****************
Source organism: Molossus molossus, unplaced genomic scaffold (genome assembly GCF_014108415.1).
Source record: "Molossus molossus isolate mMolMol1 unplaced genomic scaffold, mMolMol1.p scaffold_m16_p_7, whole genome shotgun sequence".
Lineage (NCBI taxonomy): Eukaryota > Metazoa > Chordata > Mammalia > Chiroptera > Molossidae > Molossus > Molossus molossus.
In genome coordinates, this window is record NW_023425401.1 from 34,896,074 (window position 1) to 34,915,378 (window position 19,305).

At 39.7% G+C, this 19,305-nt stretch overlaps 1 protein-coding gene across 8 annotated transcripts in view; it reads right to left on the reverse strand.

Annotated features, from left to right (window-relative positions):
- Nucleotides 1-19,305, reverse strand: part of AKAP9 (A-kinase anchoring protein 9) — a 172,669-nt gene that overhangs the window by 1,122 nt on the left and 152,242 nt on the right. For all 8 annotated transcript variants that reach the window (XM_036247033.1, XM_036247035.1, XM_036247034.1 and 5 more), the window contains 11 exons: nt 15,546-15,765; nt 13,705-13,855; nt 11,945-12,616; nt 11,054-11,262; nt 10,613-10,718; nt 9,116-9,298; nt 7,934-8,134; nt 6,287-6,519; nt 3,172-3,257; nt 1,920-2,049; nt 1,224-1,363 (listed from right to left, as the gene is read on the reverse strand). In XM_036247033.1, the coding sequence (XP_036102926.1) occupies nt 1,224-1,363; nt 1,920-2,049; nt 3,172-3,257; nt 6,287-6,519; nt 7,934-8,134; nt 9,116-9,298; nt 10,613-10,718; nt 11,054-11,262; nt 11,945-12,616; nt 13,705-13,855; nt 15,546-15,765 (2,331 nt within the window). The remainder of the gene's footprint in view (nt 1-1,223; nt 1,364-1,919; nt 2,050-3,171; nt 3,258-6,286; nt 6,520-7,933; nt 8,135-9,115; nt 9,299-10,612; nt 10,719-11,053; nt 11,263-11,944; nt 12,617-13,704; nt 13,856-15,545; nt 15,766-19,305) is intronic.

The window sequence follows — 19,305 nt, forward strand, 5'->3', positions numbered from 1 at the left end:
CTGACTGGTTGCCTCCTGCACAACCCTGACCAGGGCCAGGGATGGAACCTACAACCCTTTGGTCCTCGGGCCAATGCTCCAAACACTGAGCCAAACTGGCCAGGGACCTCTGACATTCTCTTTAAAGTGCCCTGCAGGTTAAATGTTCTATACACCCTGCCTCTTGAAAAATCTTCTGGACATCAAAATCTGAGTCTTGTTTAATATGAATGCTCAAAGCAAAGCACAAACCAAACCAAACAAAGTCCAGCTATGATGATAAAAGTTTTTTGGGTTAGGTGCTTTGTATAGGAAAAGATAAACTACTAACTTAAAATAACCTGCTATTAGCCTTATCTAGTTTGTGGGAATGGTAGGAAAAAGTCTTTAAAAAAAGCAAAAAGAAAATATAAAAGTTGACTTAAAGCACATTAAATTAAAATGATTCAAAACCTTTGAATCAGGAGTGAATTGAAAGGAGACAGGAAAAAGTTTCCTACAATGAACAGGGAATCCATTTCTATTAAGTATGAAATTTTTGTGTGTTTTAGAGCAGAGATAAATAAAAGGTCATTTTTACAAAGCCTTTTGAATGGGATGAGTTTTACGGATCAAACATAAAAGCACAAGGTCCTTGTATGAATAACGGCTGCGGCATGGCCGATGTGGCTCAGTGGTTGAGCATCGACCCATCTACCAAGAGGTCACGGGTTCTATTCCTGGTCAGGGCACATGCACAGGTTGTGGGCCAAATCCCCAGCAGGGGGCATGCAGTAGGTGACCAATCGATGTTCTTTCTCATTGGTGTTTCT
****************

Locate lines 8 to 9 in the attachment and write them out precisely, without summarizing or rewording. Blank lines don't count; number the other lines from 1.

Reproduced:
The window sequence follows — 19,305 nt, forward strand, 5'->3', positions numbered from 1 at the left end:
CTGACTGGTTGCCTCCTGCACAACCCTGACCAGGGCCAGGGATGGAACCTACAACCCTTTGGTCCTCGGGCCAATGCTCCAAACACTGAGCCAAACTGGCCAGGGACCTCTGACATTCTCTTTAAAGTGCCCTGCAGGTTAAATGTTCTATACACCCTGCCTCTTGAAAAATCTTCTGGACATCAAAATCTGAGTCTTGTTTAATATGAATGCTCAAAGCAAAGCACAAACCAAACCAAACAAAGTCCAGCTATGATGATAAAAGTTTTTTGGGTTAGGTGCTTTGTATAGGAAAAGATAAACTACTAACTTAAAATAACCTGCTATTAGCCTTATCTAGTTTGTGGGAATGGTAGGAAAAAGTCTTTAAAAAAAGCAAAAAGAAAATATAAAAGTTGACTTAAAGCACATTAAATTAAAATGATTCAAAACCTTTGAATCAGGAGTGAATTGAAAGGAGACAGGAAAAAGTTTCCTACAATGAACAGGGAATCCATTTCTATTAAGTATGAAATTTTTGTGTGTTTTAGAGCAGAGATAAATAAAAGGTCATTTTTACAAAGCCTTTTGAATGGGATGAGTTTTACGGATCAAACATAAAAGCACAAGGTCCTTGTATGAATAACGGCTGCGGCATGGCCGATGTGGCTCAGTGGTTGAGCATCGACCCATCTACCAAGAGGTCACGGGTTCTATTCCTGGTCAGGGCACATGCACAGGTTGTGGGCCAAATCCCCAGCAGGGGGCATGCAGTAGGTGACCAATCGATGTTCTTTCTCATTGGTGTTTCT